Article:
When T. G. Cooper first saw Tony Award-winning playwright George Wolfe's blistering satire, "The Colored Museum," he walked out.
"It seemed degrading to me," says Mr. Cooper, a pillar of the local arts community who directs Annapolis' Pamoja ensemble. "There were jokes about slavery and racism that just rubbed me the wrong way."
But first impressions are not always lasting impressions, which is a good thing, because Mr. Cooper's own Pamoja production of "Colored Museum" opens Thursday at the Unitarian Church of Anne Arundel County where it will run Thursdays through Sundays to Aug. 9.
Why the change of aesthetic heart for the Howard University professor?
"I realized that the first version I saw was just wrong," he says. "It was just too heavily done. There is so much humor in this show that I wanted to turn it into more of a celebration of how far we, as African-Americans, have come."
"The Colored Museum" is an intriguing piece of theater that explores many aspects of the black experience while poking fun at many of the stereotypes that have come to define it. Employing comedy, drama and music, each vignette -- or "exhibit," to coin the museum metaphor -- provides the audience with an originally drawn slice of black life.
"I'm very excited about this show," says the talented singer-actress Valerie Mills, who also happens to be married to the director. "It's very funny but, in the humor, there are many messages." Ms. Mills chuckles as she describes the scene in which she plays the stewardess on a celebrity slave ship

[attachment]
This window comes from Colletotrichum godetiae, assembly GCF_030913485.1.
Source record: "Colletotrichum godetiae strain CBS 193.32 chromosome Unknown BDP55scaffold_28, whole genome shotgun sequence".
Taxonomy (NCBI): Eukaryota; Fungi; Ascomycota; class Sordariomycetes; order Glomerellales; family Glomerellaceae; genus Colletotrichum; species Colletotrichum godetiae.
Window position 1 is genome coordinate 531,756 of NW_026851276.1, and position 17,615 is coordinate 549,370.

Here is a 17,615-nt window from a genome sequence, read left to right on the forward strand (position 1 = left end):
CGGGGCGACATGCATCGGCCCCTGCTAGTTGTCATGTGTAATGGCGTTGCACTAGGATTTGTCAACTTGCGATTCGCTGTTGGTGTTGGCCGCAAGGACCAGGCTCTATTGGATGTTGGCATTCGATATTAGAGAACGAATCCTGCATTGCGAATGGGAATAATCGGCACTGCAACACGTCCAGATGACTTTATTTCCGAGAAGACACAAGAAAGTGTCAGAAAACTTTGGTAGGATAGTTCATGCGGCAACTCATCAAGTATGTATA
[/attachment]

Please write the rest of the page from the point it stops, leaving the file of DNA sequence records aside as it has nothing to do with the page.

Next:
and concludes, "the audience will be laughing but they'll be thinking at the same time."
The play will also mark the return of Linda Gravatte, a Cooper colleague who has starred in many New York City productions to great acclaim.
"She is a terrific actress," says Mr. Cooper admiringly. "She's been directing a play in New York and we're very lucky she's available to come down and do this with us."
Ms. Gravatte will appear in nearly all "exhibits," including Mr. Cooper's favorite, "The Las Mama on the Couch Play," an affectionate spoof of dramas like "A Raisin In the Sun" and "River Niger."
"There's always that mother on the couch in these plays," says Mr. Cooper with a laugh, "and here Wolfe puts all of them together in one scene. It's hilarious."
There is a message in such satirical comedy, says the director. "We shouldn't always get bogged down by negatives," he insists. "We've all had bad times in our lives, but we don't want it constantly thrown in our own faces. To me, that's the message of this play."
Clearly these are exciting days as Mr. Cooper contemplates the upcoming association between his group and Dick Gessner's theater. Pamoja's production of the Broadway smash "Dream Girls" will open at the U.S. 50 nightspot on Sept. 2.
"We hope we can be successful and settle in there a while," says Mr. Cooper. "We've been limited in some ways by the places we've performed in and here's a chance to do some different things and maybe find a broader audience for our shows. Hopefully we can drum up some business for Dick and, at the same time, make Pamoja's name a household word in the community."